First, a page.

Wizard Ops Tactics Review

Wizard Ops Tactics takes the asynchronous multiplayer model established by games like Hero Academy and expands it. It features customizable teams of wizards that battle in eerie magical arenas. Like a game of chess, there are more options here can you would initially think. For some, this game might be the perfect challenge. For others, it might require too much of a time investment.

When the game begins, you are given the chance to go through the game’s tutorial. It’s heavily advised that you do so. While some tutorials are a quick few screens that explain the basics and leave the rest up to you, Wizard Ops Tactics walks you through the game step by step. As you complete the tutorial, you soon see why. Tactics isn’t like the other games out there.

First, wizards are categorized into elemental type, and each type has multiple abilities and attacks. Some wizards will fare better in certain situations than others. Second, each arena has unique environmental effects which could critically affect your game.

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The result of these options leads to a steep learning curve and a lengthy tutorial. It seems to us that this might scare off some players, and perhaps it has. Tactics offers to set games up by finding your friend by username or getting paired with a random user. Often, selecting a random user resulted in a long wait for the next turn, leading us to believe this game has not yet found its audience.

Learning curve aside, the game allows you to pick which army you wish to play each game with. You gain wizards and other units by buying packs of these characters from the shop. As Wizard Ops Tactics is free to purchase, you can spend real or in-game money on these packs. the ability to customize your army is something that isn’t seen often, and we appreciated the originality here.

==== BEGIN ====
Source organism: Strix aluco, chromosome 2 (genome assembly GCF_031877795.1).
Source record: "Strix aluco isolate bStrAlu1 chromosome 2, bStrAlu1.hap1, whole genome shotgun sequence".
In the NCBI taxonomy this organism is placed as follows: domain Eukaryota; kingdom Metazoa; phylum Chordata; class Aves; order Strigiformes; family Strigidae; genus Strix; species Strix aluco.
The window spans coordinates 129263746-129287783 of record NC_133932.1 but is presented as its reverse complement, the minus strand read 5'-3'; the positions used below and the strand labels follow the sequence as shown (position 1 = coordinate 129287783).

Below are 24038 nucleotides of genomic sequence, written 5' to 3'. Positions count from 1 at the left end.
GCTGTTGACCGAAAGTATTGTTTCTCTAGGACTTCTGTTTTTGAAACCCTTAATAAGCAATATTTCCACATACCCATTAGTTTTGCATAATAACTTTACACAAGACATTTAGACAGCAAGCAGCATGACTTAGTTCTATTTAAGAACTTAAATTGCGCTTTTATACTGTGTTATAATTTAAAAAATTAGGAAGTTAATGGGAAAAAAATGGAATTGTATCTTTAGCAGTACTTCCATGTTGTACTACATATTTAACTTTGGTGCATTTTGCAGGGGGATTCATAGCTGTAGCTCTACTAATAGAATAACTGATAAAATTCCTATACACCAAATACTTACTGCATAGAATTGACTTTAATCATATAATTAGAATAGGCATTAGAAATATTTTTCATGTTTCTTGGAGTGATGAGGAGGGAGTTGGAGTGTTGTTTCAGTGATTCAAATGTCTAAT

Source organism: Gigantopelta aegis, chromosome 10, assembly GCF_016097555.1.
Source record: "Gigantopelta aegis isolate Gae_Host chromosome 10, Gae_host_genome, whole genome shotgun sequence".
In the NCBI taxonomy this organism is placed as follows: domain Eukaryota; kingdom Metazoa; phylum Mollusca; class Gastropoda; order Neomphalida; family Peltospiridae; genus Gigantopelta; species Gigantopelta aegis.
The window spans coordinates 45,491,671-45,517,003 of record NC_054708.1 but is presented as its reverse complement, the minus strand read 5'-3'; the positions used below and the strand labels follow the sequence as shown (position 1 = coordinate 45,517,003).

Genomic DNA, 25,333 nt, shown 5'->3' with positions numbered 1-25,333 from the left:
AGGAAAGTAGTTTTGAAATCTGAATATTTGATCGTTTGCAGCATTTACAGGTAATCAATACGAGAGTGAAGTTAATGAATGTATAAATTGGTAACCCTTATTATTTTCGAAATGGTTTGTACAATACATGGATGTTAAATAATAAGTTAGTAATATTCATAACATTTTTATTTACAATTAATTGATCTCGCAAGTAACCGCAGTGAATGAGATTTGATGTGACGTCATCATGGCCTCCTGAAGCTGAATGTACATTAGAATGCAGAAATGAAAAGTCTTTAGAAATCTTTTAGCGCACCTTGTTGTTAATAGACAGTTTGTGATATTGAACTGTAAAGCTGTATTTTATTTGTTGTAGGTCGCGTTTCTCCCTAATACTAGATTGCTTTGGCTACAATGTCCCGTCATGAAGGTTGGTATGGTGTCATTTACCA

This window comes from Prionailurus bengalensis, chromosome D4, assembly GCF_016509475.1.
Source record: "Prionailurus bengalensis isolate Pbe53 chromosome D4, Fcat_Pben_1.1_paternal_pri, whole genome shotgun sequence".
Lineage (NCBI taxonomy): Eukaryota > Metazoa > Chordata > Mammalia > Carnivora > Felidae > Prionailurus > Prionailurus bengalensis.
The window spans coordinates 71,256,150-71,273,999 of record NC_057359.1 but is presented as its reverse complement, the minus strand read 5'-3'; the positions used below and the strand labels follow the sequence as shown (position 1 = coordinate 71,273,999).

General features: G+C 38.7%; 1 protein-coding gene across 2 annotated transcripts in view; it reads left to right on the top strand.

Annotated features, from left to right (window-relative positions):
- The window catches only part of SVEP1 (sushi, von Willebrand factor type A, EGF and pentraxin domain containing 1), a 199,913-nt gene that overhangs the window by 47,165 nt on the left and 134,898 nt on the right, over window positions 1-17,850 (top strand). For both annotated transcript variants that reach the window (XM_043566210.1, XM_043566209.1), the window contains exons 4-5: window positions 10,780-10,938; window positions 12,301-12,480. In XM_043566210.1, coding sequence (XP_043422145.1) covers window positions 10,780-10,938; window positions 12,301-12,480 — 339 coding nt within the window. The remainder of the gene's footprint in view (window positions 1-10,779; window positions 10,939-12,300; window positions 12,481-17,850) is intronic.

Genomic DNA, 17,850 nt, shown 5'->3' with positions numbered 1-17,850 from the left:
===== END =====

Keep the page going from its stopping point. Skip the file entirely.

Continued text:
Depending on the arena you choose, your objective in each game can change. You can always win by defeating your opponent’s entire team, but there are also win conditions like capturing the enemy flag or maintaining a selected position on the board. The game also features a “Fog of War” that covers unseen areas of the board. The mist only lifts as you move characters deeper into the arena, which often uncovers enemies waiting to attack.

The arenas are somewhat large, which can lead to some very interesting or very boring battles. You are not given any wizards when you begin the game, but you do earn coins for completing the tutorial. Using these coins, you can then purchase packs to start building your armies. However, you will only have a few wizards to play your first matches with. Small armies and large arenas lead to boring rounds of walking and not attacking.

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Controlling your army isn’t as simple as you might think on a touchscreen device. You can select a unit by tapping on him and selecting where you want him to go. Since some arenas have poison swamps or other traps, you might want to draw out his path by tapping on the arrow icons next to him. To perform an attack, select the unit and pick his ability. Movement and attacks eat up action points, so you’ll need to spend wisely. You can also stack actions on top of each other and perform them all at once for perfect, synchronized wizardry.

Wizard Ops Tactics is a game full of content and potential. The concept of an asynchronous arena game has certainly proved appealing to mobile gamers, but the most successful ones are simple to play and difficult to master. Tactics seems difficult from the first minute, requiring a lengthy tutorial and trial-and-error in order to learn even the basics. The option to buy packs and build multiple armies is definitely a plus, but it might not be enough to entice casual players.

  • http://www.phykenmedia.com Phyken Media

    Phil thanks for the review! You have definitely identified some areas of the game that need improvement.

    In our latest version (1.1.0) we did separate the tutorial into a basic and advanced part. This should allow players to learn the most fundamental basics of the game (moving and attacking) before they are prompted to learn more advanced techniques. That way players can opt out of the advanced tutorial if they want and start battling human opponents right away (after they still get their initial Starter Pack).

    We are also constantly working on our match making system to improve the amount of time players will have to wait in between turns. This has probably been our biggest complaint of the game so far and we are already discussing new features that could allow players to play battles quicker if they desire.

    The game should continue to improve over time and we’re constantly listening to player feedback to determine what areas of the game need the most attention!